This is a strange policy for them to get stuck on enforcing when every other decision they’ve made has been utter nonsense. You know things like how schools can stay open with the least vaccinated among us being trapped in them while everything else remains closed. How we can halt every single outdoor activity and event, but indoor cultural venues like concerts can continue. How everyone is suddenly horrible for wanting to see their friends and family because they need to comply with “personal responsibility,” but governments are insisting that we go to work and stop work-from-home programs just to benefit… anyone except ourselves.

Anyway, the State does nothing to offset the cost of supplies that we have to buy in order to keep ourselves alive, and they refuse to do anything to make them freely available.


Meanwhile, way too many people have died. They have died a completely preventable and unnecessary death because so many of us are being sent to slaughter, sent to die so someone else might be able to hoard a little bit more. The State simply doesn’t care.

Tens of thousands of people where I currently live, hundreds of thousands in my home country, and millions across the planet. So many people who should be more than just numbers, but the only thing we really get to see when talking about any of this is the sheer volume of people who’ve died.

Officially, that is. We haven’t mourned those who are left uncounted, who’ve gone neglected, who won’t be seen in those tallies.

We haven’t mourned how this disease has decimated whole communities, particularly those that are primarily filled by people from racial or ethnic minorities. We haven’t really come to terms with how it’s been used to keep people from finding communities, intentionally or not; we haven’t explored ways in which migrants have felt lost and alienated, losing whatever grasp we had on our communities because we got locked inside. We haven’t honestly spent enough time thinking about how it has neglected immunocompromised and disabled people, trapping many in their homes and away from the people they love and care about.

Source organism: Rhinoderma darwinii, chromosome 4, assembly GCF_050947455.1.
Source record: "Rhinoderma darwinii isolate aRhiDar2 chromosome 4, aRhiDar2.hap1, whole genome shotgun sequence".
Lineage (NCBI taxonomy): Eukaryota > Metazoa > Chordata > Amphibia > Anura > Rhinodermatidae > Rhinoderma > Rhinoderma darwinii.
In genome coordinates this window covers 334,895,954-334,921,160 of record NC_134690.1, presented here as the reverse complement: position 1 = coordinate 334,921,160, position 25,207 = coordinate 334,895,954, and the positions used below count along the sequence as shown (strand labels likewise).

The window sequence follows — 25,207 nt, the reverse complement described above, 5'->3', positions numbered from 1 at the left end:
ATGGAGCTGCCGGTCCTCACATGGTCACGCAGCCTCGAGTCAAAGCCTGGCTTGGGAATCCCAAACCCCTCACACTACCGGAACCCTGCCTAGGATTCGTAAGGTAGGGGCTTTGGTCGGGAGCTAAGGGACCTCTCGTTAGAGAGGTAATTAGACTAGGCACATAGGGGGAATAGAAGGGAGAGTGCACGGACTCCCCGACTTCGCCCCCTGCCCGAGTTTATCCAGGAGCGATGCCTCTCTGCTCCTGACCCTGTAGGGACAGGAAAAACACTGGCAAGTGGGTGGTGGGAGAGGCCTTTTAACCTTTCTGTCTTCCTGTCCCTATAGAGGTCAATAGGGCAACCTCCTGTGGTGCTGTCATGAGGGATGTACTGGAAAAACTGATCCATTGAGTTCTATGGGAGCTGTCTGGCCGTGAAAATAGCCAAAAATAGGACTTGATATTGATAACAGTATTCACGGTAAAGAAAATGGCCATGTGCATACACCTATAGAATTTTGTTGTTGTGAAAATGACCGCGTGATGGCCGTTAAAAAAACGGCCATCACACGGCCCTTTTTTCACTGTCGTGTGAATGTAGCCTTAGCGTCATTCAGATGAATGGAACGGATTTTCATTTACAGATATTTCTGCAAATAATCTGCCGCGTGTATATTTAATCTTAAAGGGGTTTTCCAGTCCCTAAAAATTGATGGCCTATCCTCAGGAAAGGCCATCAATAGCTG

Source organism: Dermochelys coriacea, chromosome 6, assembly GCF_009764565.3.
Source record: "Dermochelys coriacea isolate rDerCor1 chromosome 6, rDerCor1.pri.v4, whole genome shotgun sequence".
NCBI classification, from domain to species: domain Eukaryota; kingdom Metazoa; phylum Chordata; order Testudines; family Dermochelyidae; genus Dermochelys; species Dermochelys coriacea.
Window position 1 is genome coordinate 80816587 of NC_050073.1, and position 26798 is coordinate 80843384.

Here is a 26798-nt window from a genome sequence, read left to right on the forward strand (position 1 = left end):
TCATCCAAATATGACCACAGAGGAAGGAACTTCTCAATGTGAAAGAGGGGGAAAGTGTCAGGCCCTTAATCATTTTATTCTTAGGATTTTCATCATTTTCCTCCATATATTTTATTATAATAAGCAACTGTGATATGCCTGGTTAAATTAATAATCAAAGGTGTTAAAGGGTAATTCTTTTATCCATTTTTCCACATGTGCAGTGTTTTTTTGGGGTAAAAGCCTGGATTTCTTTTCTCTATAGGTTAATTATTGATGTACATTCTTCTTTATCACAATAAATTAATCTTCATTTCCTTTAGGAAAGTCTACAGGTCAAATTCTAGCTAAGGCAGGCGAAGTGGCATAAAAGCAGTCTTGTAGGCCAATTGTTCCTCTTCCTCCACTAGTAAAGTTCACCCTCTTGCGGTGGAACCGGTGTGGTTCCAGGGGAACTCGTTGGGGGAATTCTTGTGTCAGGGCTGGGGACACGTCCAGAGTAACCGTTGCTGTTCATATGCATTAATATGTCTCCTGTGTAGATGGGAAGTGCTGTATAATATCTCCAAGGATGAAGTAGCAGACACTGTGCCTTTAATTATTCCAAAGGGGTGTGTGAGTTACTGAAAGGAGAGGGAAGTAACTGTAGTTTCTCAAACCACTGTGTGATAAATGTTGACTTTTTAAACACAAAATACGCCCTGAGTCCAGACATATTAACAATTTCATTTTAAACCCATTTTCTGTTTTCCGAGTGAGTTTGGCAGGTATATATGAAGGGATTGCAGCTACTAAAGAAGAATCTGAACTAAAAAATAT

Children have been forced to “go on” as normal, despite the fact that so many of them have lost years of their childhoods to something that could’ve been halted a year ago. Their mental health has been weaponised as a reason to “get them back in school,” despite the fact that schools have never cared about the mental health of the children in them and have never received adequate resources to even account for. Throughout this pandemic, we have seen people weaponising children as a reason to “continue” with “normal” routines. They haven’t let children mourn the many losses they have faced: the lost lives of people close to them and their lost childhood.

We haven’t adequately explored how this pandemic has been used to cause fear and segregation, how it’s been weaponised by bigots to attack people or leave them to die. We haven’t properly understood the ways in which nationalism is increasing in many of our respective countries or how it’s being used by people with harmful ideologies, like white supremacists.

And while this isn’t the first such disease to accelerate the deterioration of social structures and community in my lifetime (that, for me, would be the outbreak of the “global epidemic” of AIDS/HIV), it is the first to shine the light on how absolutely destructive the structures of our world are for many people around me. I just hope it shakes some people loose, that it pushes them to see how fucked the few “running” this world want us to be.

It would just be nice if more people recognised that the State, regardless of their eloquent and often populist language, will never care. They will let us die for their sake; they will never care about us. This needs to be part of our grieving process.


We just need to grieve, really grieve. Because it’s just clear we haven’t, and we can’t go on like this.

And in that grieving process, we really need to reflect on whether or not the ‘normal’ of before is something we want to go back to.

Personally, I want something better, something healthier. Because I can’t go on “as normal” when normal wants everyone around me to die.

So in this new year, let’s grieve our losses. But let’s also let those losses fuel us to create a better world.